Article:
It’s the 33rd annual Copenhagen Jazz Festival. MAGNET’s Mitch Myers translates the action.
The 10-day jazz festival in Copenhagen finally concluded on Sunday, and I’m happy to report that there was no letdown in the quality of music being performed across town on the final night. Occupying a variety of venues throughout the historic city, the fest came in all shapes and sizes—from coffeehouses to street fairs to theaters to, of course, jazz clubs. Speaking of jazz clubs, I made it to a gig at the Jazzhus Montmartre, a legendary Danish hotspot where American expats like Deter Gordon held residencies and other great jazz musicians made historic recordings.
The interesting this about the (Café) Montmartre is that 35 years after being relocated in 1976 (and then ultimately closing in 1995), the club was reopened at its original location in 2010. With so much jazz history contained in this small-yet-important space, it was heartening to watch alto saxophonist Charles McPherson perform with local Danish musicians, especially because he had gigged at the original Montmartre venue decades before. McPherson is a jazz journeyman who played with Charles Mingus in the ’60s and ’70s, and one reason Mingus always loved McPherson was because the altoist played in a tart style heavily influenced by Charlie “Yardbird” Parker. After all these years, McPherson is still a disciple of Bird, and his repertoire at the Montmartre was straight out of this classic jazz vein. Performing vintage tunes like “I’ll Remember April,” “Scrapple From The Apple” and Jerome Kern’s “All The Things You Are,” McPherson sounded sharp and confident as he jumped from bebop to ballads and blues. As the show progressed, I found myself admiring the dynamic abilities of the drummer and was chagrined to find that it was veteran Alex Riel, a world-class Danish musician who boasts a resume as historic as McPherson’s, if not more so.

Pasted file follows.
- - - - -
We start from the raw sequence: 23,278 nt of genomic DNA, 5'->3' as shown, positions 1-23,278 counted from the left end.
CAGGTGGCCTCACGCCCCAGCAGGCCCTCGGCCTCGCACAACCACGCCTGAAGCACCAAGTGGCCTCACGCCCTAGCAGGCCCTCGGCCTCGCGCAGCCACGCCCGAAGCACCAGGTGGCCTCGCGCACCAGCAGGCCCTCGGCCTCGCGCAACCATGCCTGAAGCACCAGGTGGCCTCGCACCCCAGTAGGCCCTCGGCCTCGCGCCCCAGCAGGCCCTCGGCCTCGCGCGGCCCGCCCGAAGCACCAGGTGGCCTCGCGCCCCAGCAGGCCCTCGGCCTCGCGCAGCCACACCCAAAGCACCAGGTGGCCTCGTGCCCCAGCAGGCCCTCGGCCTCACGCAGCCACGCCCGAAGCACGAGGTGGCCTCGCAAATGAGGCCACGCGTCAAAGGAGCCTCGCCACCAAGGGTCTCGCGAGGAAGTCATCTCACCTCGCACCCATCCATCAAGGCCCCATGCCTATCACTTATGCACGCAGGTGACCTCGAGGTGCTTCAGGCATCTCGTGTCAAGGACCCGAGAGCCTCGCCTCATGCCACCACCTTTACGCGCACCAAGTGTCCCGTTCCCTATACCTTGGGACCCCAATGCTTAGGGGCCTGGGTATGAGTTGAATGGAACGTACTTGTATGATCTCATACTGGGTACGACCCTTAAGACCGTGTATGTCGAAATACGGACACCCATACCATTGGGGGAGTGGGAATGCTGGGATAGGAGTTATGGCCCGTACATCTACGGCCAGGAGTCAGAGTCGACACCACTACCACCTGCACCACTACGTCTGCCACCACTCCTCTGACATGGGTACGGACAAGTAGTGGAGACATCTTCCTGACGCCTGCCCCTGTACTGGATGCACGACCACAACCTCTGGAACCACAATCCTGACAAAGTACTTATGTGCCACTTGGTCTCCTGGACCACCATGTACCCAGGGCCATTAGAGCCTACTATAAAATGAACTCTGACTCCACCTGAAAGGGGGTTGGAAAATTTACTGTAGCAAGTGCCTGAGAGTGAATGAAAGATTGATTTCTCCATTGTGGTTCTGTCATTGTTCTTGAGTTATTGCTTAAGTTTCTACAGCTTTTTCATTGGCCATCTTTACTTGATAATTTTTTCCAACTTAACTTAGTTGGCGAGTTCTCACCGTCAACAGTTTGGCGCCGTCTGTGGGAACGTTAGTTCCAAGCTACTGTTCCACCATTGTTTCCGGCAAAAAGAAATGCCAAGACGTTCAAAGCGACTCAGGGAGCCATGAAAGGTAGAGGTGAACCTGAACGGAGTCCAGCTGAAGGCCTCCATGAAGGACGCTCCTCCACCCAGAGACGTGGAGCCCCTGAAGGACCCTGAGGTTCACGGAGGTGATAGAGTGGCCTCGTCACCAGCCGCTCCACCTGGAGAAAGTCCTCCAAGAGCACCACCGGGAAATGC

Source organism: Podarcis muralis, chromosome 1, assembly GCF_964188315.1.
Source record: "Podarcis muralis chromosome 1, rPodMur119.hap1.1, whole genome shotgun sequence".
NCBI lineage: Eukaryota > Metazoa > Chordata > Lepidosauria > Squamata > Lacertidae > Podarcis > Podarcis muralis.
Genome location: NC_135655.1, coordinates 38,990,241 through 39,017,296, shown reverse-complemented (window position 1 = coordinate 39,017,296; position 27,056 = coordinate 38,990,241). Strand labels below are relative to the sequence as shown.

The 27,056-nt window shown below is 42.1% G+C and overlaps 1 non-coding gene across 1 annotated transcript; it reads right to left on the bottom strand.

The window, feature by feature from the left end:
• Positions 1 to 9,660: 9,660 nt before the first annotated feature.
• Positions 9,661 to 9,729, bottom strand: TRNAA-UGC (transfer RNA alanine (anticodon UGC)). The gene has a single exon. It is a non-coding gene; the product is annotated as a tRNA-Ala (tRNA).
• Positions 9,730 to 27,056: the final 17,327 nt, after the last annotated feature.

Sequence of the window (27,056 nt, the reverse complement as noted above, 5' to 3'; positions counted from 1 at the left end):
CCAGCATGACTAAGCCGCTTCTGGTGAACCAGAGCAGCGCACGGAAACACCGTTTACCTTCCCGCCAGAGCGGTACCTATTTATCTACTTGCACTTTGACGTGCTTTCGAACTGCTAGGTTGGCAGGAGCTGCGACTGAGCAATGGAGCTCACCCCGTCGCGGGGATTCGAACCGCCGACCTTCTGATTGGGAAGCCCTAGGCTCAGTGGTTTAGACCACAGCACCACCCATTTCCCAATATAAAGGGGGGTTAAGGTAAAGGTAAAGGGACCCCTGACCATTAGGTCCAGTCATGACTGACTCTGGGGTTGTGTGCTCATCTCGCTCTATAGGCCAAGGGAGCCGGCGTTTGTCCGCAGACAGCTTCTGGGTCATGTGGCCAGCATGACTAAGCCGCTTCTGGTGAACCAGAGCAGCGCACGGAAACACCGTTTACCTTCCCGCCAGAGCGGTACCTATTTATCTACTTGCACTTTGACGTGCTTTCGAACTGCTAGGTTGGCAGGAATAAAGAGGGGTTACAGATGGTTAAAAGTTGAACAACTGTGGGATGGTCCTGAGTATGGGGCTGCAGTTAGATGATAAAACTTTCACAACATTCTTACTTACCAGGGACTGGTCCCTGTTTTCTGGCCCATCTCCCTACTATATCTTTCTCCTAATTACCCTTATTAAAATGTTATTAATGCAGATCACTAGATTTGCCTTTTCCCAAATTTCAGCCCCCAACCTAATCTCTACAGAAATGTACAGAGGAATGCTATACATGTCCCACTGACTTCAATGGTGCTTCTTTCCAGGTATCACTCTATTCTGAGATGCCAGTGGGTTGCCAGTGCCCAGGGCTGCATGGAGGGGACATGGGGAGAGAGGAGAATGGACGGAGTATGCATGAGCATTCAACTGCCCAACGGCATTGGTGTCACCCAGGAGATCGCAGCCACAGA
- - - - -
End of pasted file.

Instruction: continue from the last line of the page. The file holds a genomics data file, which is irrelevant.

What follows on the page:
Then it was back to the other Jazzhouse, where an auspicious gig was underway featuring Italian pianist Enrico Pieranunzi with a celebrated Danish rhythm section of drummer Stefan Pasborg and bassist Jesper Lundgaard. Pieranunzi began his recording career with the late Chet Baker back in 1979. He’s a marvelous player whose piano style resides somewhere between those of Bill Evans and McCoy Tyner. A longtime critics’ favorite, Pieranunzi has made historic trio recordings with two Americans: bassist Marc Johnson and drummer Joey Baron. In any case, their music at the Jazzhouse was stellar, and although the threesome played several standards, the only song I can recall was “Someday My Prince Will Come.” The talented Pasborg and Lundgaard both sounded strong and distinctive without overshadowing the amazing Pieranunzi, and this trio gig was an international piano man’s dream.
So, it was with an uplifted spirit that I left Copenhagen to return to the U.S., learning that the often-formal boundaries of nations, politics and language can do little to keep talented musicians of the world apart.